On December 8, 1980, one of the world’s most famous musicians lost his life much too soon. That statement refers to the unfortunate death of the celebrated Beatle, John Lennon, who was shot and senselessly killed in New York City 35 years ago today. Had he been alive today Lennon would have turned 75 on October 9.
For his evil deed, the shooter, Mark David Chapman, was sentenced to 20 years to life in prison and he was last denied parole in August of 2014. (Chapman has rightfully been denied parole 8 times and his next opportunity will come in August of 2016). When he was last denied parole Chapman could only remark that he was “sorry for causing that type of pain,” and that he was “sorry for being such an idiot and choosing the wrong way for glory.”
(At a 2010 hearing, Chapman claimed that he had also considered shooting Johnny Carson or Elizabeth Taylor however, he chose Lennon because he was more accessible and that his century-old apartment building by Central Park “wasn’t quite as cloistered.”). An appalling and delusional confession indeed.
The crime was committed at Lennon’s residence at a place called “the Dakota,” which was a century-old luxury apartment house.
Lennon resided there with his wife, Yoko Ono. Across the street from the Dakota was Central Park. Police would later say that Lennon and his wife were walking into the enclosed courtyard of the Dakota at about 10:50 p.m. when five shots rang out. Despite being mortally wounded, after being shot Lennon staggered up a few steps into the building and then he collapsed.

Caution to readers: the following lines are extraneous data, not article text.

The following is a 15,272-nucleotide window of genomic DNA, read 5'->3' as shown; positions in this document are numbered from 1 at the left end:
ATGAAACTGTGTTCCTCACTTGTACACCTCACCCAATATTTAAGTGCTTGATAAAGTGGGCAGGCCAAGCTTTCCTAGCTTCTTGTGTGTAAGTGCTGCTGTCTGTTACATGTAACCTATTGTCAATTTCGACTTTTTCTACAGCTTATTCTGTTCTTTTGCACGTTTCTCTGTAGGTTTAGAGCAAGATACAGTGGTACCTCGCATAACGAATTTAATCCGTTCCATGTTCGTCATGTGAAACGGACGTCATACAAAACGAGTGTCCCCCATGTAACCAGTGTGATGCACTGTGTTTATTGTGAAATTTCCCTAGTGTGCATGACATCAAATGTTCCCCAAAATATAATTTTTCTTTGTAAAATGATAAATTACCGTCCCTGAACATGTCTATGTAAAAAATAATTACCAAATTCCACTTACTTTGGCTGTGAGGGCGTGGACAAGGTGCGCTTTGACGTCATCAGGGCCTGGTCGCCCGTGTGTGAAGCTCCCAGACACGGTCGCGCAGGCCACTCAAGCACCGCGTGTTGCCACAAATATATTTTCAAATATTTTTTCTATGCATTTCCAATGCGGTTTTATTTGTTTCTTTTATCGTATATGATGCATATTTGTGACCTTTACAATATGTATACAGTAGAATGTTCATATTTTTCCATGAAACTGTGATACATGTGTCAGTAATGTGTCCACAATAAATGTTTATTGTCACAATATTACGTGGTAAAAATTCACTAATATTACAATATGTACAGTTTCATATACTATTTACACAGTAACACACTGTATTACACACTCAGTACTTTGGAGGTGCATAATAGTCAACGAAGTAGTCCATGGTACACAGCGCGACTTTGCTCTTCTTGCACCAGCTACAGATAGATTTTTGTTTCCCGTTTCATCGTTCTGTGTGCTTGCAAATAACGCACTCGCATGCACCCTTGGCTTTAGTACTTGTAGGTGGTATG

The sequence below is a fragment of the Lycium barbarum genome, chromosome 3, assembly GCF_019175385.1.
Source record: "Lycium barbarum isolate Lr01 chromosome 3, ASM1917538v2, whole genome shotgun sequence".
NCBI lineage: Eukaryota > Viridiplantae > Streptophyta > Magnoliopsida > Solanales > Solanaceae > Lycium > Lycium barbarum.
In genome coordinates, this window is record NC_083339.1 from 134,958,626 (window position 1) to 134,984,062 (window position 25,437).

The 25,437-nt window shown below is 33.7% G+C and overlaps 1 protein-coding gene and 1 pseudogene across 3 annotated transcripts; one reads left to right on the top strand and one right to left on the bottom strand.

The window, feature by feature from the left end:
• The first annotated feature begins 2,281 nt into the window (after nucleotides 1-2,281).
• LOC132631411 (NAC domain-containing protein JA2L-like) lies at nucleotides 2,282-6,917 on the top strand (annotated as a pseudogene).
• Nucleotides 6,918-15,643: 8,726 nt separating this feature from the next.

According to Jack Douglas, Lennon’s then producer, Lennon had come from a midtown studio called the Record Plant which Lennon had left at about 10:30 p.m. Lennon had said he was going to get something to eat and go home according to Douglas.
Unfortunately for Lennon, Chapman had been crouching in the archway of the Dakota and when Lennon arrived with Ono Chapman fired. Despite extensive resuscitation efforts and transfusions Lennon did not make it.
It is sad to think that anyone should lose their life to a murderous act. However, what is more disturbing about John Lennon’s death is that a lunatic at some point thought that by wrongfully taking someone else’s life that he could achieve “glory.” The heinous nature of that statement is about as repulsive as it gets. Lennon, despite his views or actions, did not deserve to die when he did and it certainly was not Chapman’s prerogative to make the choice as to whether Lennon lived or died. Unfortunately, Chapman thought it was.
However, today should not be about Chapman. Today should be about Lennon and remembering a musician who helped form one of the most popular bands of all time and who also made significant contributions to the world of music. Regardless of your taste and views Lennon’s passing is sad. It is sad because he lost his life when he did not have to and sad because the world was deprived of a unique musical talent, the likes of which we won’t see again. For that we take a moment to remember Lennon not just for the musician that he was but also for the person who left us too soon.